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Polymer Nanofibers Could Beat the Heat in Chips

Polymer that can withstand up to 200 degrees Celsius may find use in thermal management in chips

2 min read
Polymer Nanofibers Could Beat the Heat in Chips
Image: Virendra Singh

Back in 2001, Patrick P. Gelsinger, at the time the chief technology officer at Intel Corp., suggested that if the trend towards hotter and hotter chips continued—which thankfully it did not—microprocessors would generate heat equivalent to the temperature found on the surface of the sun within a decade (the time that we currently inhabit).

In order to overcome this thermal management issue, researchers have, for the past decade, been researching and using different nanomaterials and nanostructures to beat the heat.

Now researchers at the Georgia Institute of Technology have developed a polymer with aligned arrays of nanofibers that acts as a thermal interface for electronics. This alignment, they report, makes it 20 times better at conducting heat than the original polymer.

The research, which was published in the journal Nature Nanotechnology (“High thermal conductivity of chain-oriented amorphous polythiophene”), produced the new polymer from a conjugated polymer, polythiophene, in which aligned polymer chains in nanofibers facilitate the transfer of phonons—but without the brittleness associated with crystalline structures. Phonons are vibrations in a crystal lattice that carry heat.

The researchers believe that the resulting polymer could be used to draw heat away from electronic devices in servers, automobiles, high-brightness LEDs and some mobile devices.

“Thermal management schemes can get more complicated as devices get smaller,” said Baratunde Cola, an assistant professor at the Georgia Institute of Technology, in a press release. “A material like this, which could also offer higher reliability, could be attractive for addressing thermal management issues. This material could ultimately allow us to design electronic systems in different ways.”

While most thermal management systems for computers have relied on fans as a solution, the real hurdle has been getting heat from the chip to the heat sink. This particular issue has been addressed by solder, which is liable to fail after a few thousand cycles of heat-induced expansion and contraction.  This new polymer, which adheres well to devices, would be fabricated on heat sinks and heat spreaders, replacing the solder.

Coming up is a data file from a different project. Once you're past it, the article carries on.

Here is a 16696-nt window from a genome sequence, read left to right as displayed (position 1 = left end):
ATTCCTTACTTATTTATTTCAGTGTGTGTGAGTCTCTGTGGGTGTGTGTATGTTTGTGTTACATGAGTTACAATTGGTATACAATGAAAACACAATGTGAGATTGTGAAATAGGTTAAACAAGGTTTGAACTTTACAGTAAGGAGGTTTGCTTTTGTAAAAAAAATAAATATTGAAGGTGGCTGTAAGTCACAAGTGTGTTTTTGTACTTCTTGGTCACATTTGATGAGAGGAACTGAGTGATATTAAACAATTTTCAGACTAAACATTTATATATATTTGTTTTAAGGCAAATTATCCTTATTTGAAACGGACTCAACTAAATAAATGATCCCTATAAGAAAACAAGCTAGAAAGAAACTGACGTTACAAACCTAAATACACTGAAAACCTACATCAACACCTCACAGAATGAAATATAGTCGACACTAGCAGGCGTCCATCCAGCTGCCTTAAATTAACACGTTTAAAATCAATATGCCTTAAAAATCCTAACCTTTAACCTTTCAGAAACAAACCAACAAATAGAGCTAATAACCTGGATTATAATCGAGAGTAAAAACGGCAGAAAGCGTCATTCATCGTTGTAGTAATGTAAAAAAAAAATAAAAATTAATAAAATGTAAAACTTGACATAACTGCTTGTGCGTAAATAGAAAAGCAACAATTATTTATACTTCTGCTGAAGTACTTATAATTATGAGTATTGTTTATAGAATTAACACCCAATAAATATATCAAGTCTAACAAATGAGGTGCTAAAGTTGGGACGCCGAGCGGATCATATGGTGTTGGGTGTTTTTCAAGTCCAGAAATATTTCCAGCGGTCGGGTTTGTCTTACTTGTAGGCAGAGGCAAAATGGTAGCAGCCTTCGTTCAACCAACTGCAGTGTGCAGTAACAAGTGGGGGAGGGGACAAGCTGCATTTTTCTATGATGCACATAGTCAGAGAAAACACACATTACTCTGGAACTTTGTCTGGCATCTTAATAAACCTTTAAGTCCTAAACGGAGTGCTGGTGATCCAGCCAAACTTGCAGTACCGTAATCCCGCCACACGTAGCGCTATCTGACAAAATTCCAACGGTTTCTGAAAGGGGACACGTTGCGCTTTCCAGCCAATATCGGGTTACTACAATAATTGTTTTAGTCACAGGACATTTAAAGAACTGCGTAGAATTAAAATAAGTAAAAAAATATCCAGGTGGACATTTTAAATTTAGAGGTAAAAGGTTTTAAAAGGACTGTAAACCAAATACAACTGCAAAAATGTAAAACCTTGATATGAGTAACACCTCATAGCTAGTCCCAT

“Polymers aren’t typically thought of for these applications because they normally degrade at such a low temperature,” Cola said in the release. “But these conjugated polymers are already used in solar cells and electronic devices, and can also work as thermal materials. We are taking advantage of the fact that they have a higher thermal stability because the bonding is stronger than in typical polymers.”

The polymer is produced in an electrochemical polymerization process in which an alumina template with tiny pores is covered with an electrolyte containing monomer precursors. An electrical potential is applied to the template that causes electrodes at the base of each to attract the monomers in the electrolyte, forming the hollow nanofibers. The nanofibers are cross-linked through electropolymerization and the template is then removed. The resulting material is applied to the electronic devices using water or some other solvent that spreads the fibers through capillary action and van der Waal forces, the repulsive or attractive forces between molecules.

While the researchers don’t fully understand this fabrication technique theoretically, they are confident that it could be scaled up for commercialization. “There are some challenges with our solution, but the process is inherently scalable in a fashion similar to electroplating,” said Cola in the release. “This material is well known for its other applications, but ours is a different use.”

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The Transistor at 75

The past, present, and future of the modern world’s most important invention

2 min read
A photo of a birthday cake with 75 written on it.
Lisa Sheehan

Seventy-five years is a long time. It’s so long that most of us don’t remember a time before the transistor, and long enough for many engineers to have devoted entire careers to its use and development. In honor of this most important of technological achievements, this issue’s package of articles explores the transistor’s historical journey and potential future.

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